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115th Congress    }                                 {    Rept. 115-781
                        HOUSE OF REPRESENTATIVES
 2d Session       }                                 {           Part 1

======================================================================



 
           FIGHT ILLICIT NETWORKS AND DETECT TRAFFICKING ACT

                                _______
                                

 June 25, 2018.--Committed to the Committee of the Whole House on the 
              State of the Union and ordered to be printed

                                _______
                                

Mr. Hensarling, from the Committee on Financial Services, submitted the 
                               following

                              R E P O R T

                        [To accompany H.R. 6069]

      [Including cost estimate of the Congressional Budget Office]

    The Committee on Financial Services, to whom was referred 
the bill (H.R. 6069) to require the Comptroller General of the 
United States to carry out a study on how virtual currencies 
and online marketplaces are used to buy, sell, or facilitate 
the financing of goods or services associated with sex 
trafficking or drug trafficking, and for other purposes, having 
considered the same, report favorably thereon with an amendment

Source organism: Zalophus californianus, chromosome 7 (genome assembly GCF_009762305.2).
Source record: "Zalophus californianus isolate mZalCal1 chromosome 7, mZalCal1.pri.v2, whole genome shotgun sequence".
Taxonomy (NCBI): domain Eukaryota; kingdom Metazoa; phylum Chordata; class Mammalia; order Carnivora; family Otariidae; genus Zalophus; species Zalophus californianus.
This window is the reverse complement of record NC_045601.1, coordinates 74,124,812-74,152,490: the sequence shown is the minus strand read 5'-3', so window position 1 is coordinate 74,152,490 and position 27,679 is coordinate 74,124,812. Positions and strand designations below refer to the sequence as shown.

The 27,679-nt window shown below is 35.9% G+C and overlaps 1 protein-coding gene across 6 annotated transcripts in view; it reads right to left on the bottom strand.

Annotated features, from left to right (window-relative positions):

and recommend that the bill as amended do pass.
    The amendment is as follows:
  Strike all after the enacting clause and insert the 
following:

SECTION 1. SHORT TITLE.

  This Act may be cited as the ``Fight Illicit Networks and Detect 
Trafficking Act'' or the ``FIND Trafficking Act''.

SEC. 2. FINDINGS.

  The Congress finds the following:
          (1) According to the Drug Enforcement Administration (DEA) 
        2017 National Drug Threat Assessment, transnational criminal 
        organizations are increasingly using virtual currencies.
          (2) The Treasury Department has recognized that: ``The 
        development of virtual currencies is an attempt to meet a 
        legitimate market demand. According to a Federal Reserve Bank 
        of Chicago economist, U.S. consumers want payment options that 
        are versatile and that provide immediate finality. No U.S. 
        payment method meets that description, although cash may come 
        closest. Virtual currencies can mimic cash's immediate finality 
        and anonymity and are more versatile than cash for online and 
        cross-border transactions, making virtual currencies vulnerable 
        for illicit transactions.''.
          (3) Virtual currencies have become a prominent method to pay 
        for goods and services associated with illegal sex trafficking 
        and drug trafficking, which are two of the most detrimental and 
        troubling illegal activities facilitated by online 
        marketplaces.
          (4) Online marketplaces, including the darkweb, have become a 
        prominent platform to buy, sell, and advertise for illicit